Photo: Tim Gallagher/Courtesy of The Natural History Museum
I apologize for going so long without writing a new blog post. For almost three weeks, I’ve been traveling around England, visiting friends and relatives, birding, sightseeing, and exploring various museum collections. One of my most interesting days on the entire journey was spent at the Natural History Museum at Tring—about 30 miles northwest of London—where the bird collection is housed.
What’s most remarkable about this collection is the number of type specimens, or syntypes—an individual or set of specimens upon which the scientific description and name of a new species is based—housed there. I saw the first specimen of a California Condor, collected more than two centuries ago by Archibald Menzies as it dined on a beached whale on the Monterey Peninsula. Menzies was surgeon during Captain George Vancouver’s epic voyage of discovery from 1791 to 1795. I marveled at the full standing skeleton of a Dodo, and I was delighted to see the finches and other birds collected by young Charles Darwin in the Galapagos Islands during the voyage of the Beagle.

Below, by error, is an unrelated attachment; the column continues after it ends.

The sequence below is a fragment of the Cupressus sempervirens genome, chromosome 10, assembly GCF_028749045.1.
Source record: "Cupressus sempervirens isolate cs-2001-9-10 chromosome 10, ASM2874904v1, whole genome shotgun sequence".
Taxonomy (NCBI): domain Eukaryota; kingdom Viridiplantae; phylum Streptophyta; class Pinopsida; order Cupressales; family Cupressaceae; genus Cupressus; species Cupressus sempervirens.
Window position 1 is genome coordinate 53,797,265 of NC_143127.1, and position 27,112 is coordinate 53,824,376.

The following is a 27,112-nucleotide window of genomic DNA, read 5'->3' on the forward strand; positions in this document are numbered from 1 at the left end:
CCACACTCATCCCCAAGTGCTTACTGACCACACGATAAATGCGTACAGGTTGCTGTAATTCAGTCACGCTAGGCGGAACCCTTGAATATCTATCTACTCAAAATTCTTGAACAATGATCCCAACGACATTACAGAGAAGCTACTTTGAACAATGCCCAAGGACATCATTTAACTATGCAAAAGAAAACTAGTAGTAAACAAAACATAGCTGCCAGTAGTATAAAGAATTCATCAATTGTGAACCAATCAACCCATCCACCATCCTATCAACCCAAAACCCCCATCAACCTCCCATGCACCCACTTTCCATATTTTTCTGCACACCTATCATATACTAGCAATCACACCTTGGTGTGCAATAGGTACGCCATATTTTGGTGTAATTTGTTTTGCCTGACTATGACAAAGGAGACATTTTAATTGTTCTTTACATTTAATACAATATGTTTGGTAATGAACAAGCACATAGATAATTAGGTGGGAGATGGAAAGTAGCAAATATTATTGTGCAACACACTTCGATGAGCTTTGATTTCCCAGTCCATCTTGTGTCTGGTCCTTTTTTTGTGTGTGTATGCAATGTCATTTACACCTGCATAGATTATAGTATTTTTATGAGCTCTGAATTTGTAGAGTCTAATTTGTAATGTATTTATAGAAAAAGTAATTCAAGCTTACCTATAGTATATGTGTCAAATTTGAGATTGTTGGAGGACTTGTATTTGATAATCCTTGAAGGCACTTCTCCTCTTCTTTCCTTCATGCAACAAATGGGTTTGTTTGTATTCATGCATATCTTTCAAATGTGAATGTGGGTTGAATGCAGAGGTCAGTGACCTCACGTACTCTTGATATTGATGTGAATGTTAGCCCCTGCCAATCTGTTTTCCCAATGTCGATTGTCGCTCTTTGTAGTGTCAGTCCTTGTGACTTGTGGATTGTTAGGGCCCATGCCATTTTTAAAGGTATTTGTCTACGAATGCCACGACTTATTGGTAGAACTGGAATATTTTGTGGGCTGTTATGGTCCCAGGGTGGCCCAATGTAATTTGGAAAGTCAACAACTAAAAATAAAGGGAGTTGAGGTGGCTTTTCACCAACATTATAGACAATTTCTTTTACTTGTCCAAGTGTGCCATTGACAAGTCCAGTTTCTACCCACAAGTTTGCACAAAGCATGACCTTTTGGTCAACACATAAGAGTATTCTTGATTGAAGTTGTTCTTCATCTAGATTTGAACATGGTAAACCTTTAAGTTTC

(Photo by Tim Gallagher/Courtesy of The Natural History Museum)
Robert Prys-Jones (above, holding one of Gould's Imperials), curator of birds at the museum, was kind enough to give me a behind-the-scenes look at the collection and let me photograph the specimens that most interested me. It was an unforgettable morning.